Tropicana apologizes for ‘mimoment’ ad campaign
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Tropicana has issued an apology for an ad campaign after sobriety groups claimed it encouraged people to drink.
The ad campaign, which has since been removed, featured celebrities like Gabrielle Union, Jerry O’Connell and Molly Sims showing off their secret mimosa fridges, which were disguised as other items like laundry hampers or tool boxes, the New York Post reported.
The celeb parents then allegedly explained how each "Take A Mimoment" – a play on mimosa – away from their kids to treat themselves to the alcoholic beverage made with Tropicana juice. The postings have since been deleted.
According to the Post, one of the deleted ads from Sims, said her "Mimoment" came "when you hide in your closet and you pretend like you have a hamper, but it’s actually a minifridge. It’s amazing. It’s so I can be a better mom. The best mom."
Tropicana issued the apology Tuesday on its social media. (Photo by Justin Sullivan/Getty Images)
Union and O’Connell shared similar joking stories. Tropicana also called out the parents "juggling it all," instructing them to "Find the ultimate moment of brightness for yourself – wherever and whenever – with a Tropicana mimosa, of course."
However, sobriety groups who saw the ads did not find them humorous, claiming it promotes dangerous habits in parents.
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"At a time when alcohol consumption by women is up at dangerously high rates, it is irresponsible for a company or celebrity to put their stamp of approval on what [could] essentially [be] the beginning of alcohol dependence," Martha Duke of sobriety support network Recovering Out Loud told the New York Post. "A woman who is questioning her own relationship with alcohol is less likely to seek help if it is deemed a normal coping mechanism for stress."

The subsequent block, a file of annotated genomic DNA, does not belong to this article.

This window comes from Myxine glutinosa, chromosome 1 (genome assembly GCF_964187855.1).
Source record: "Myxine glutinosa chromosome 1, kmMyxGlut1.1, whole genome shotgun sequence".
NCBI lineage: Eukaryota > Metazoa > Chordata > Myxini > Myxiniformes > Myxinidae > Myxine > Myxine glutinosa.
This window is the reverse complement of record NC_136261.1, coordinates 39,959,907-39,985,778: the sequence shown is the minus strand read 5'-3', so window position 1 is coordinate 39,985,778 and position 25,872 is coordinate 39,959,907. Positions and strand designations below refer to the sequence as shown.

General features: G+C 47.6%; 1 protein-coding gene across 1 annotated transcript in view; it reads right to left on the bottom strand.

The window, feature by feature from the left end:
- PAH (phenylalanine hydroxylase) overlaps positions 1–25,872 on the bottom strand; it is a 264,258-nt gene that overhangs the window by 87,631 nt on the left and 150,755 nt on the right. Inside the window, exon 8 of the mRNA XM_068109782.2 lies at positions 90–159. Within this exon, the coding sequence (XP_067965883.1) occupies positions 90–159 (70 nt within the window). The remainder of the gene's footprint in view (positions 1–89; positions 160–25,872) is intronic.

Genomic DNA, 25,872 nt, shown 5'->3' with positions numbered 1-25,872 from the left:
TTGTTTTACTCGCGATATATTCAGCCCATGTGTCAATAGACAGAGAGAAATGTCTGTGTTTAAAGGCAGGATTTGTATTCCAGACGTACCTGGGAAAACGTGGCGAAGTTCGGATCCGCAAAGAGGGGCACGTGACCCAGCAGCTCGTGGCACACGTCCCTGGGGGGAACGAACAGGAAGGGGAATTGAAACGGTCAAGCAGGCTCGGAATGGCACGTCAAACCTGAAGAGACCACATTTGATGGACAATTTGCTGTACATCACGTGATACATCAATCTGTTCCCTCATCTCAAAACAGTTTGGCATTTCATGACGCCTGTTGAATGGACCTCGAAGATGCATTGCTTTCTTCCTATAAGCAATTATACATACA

Many comments reportedly seconded Duke’s concerns, claiming the ad was dangerous. One commenter stated the campaign "was explicit in demonstrating that hiding from one’s family, including leaving young children unsupervised, to drink alone was the answer."
The backlash prompted Tropicana to remove the ad and issue an apology on Twitter.
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"We want to apologize to anyone who is disappointed in or offended by our recent campaign," Tropicana wrote. "The intent behind it was in no way meant to imply that alcohol is the answer or make light of the struggles of addiction."
The company has discontinued "any further activity in support of the campaign."
The feedback on the apology has been mixed, with some feeling it did not go far enough.
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Meanwhile, the majority of comments seemed to defend the fruit juice’s ad.
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The campaign reportedly was not up long before Tropicana pulled it.
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